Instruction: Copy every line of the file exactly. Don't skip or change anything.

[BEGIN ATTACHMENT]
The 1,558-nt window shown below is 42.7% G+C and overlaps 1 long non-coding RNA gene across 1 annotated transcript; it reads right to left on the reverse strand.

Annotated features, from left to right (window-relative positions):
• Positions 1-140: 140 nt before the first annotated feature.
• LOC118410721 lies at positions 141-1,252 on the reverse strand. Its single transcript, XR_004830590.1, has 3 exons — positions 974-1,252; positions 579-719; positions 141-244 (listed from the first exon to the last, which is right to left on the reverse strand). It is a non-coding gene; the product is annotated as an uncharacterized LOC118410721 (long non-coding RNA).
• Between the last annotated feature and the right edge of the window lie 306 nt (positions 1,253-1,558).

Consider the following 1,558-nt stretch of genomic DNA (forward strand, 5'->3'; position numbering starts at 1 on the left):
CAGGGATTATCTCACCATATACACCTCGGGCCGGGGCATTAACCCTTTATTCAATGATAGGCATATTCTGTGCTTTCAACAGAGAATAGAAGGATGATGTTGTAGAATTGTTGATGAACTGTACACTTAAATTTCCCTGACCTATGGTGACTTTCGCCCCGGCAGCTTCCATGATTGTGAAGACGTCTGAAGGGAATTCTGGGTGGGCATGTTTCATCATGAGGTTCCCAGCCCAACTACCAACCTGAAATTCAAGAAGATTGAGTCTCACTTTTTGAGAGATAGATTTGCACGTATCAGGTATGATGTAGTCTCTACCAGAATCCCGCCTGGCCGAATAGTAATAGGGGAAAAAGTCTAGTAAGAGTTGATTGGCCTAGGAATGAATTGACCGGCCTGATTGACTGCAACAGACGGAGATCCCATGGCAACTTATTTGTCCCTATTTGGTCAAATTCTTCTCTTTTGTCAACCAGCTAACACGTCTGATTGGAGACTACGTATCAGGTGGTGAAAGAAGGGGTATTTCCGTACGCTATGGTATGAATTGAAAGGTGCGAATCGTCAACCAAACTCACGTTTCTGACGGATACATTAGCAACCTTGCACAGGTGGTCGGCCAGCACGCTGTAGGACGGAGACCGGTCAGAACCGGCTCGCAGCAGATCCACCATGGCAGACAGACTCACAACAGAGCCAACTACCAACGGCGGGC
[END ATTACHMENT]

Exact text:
The 1,558-nt window shown below is 42.7% G+C and overlaps 1 long non-coding RNA gene across 1 annotated transcript; it reads right to left on the reverse strand.

Annotated features, from left to right (window-relative positions):
• Positions 1-140: 140 nt before the first annotated feature.
• LOC118410721 lies at positions 141-1,252 on the reverse strand. Its single transcript, XR_004830590.1, has 3 exons — positions 974-1,252; positions 579-719; positions 141-244 (listed from the first exon to the last, which is right to left on the reverse strand). It is a non-coding gene; the product is annotated as an uncharacterized LOC118410721 (long non-coding RNA).
• Between the last annotated feature and the right edge of the window lie 306 nt (positions 1,253-1,558).

Consider the following 1,558-nt stretch of genomic DNA (forward strand, 5'->3'; position numbering starts at 1 on the left):
CAGGGATTATCTCACCATATACACCTCGGGCCGGGGCATTAACCCTTTATTCAATGATAGGCATATTCTGTGCTTTCAACAGAGAATAGAAGGATGATGTTGTAGAATTGTTGATGAACTGTACACTTAAATTTCCCTGACCTATGGTGACTTTCGCCCCGGCAGCTTCCATGATTGTGAAGACGTCTGAAGGGAATTCTGGGTGGGCATGTTTCATCATGAGGTTCCCAGCCCAACTACCAACCTGAAATTCAAGAAGATTGAGTCTCACTTTTTGAGAGATAGATTTGCACGTATCAGGTATGATGTAGTCTCTACCAGAATCCCGCCTGGCCGAATAGTAATAGGGGAAAAAGTCTAGTAAGAGTTGATTGGCCTAGGAATGAATTGACCGGCCTGATTGACTGCAACAGACGGAGATCCCATGGCAACTTATTTGTCCCTATTTGGTCAAATTCTTCTCTTTTGTCAACCAGCTAACACGTCTGATTGGAGACTACGTATCAGGTGGTGAAAGAAGGGGTATTTCCGTACGCTATGGTATGAATTGAAAGGTGCGAATCGTCAACCAAACTCACGTTTCTGACGGATACATTAGCAACCTTGCACAGGTGGTCGGCCAGCACGCTGTAGGACGGAGACCGGTCAGAACCGGCTCGCAGCAGATCCACCATGGCAGACAGACTCACAACAGAGCCAACTACCAACGGCGGGC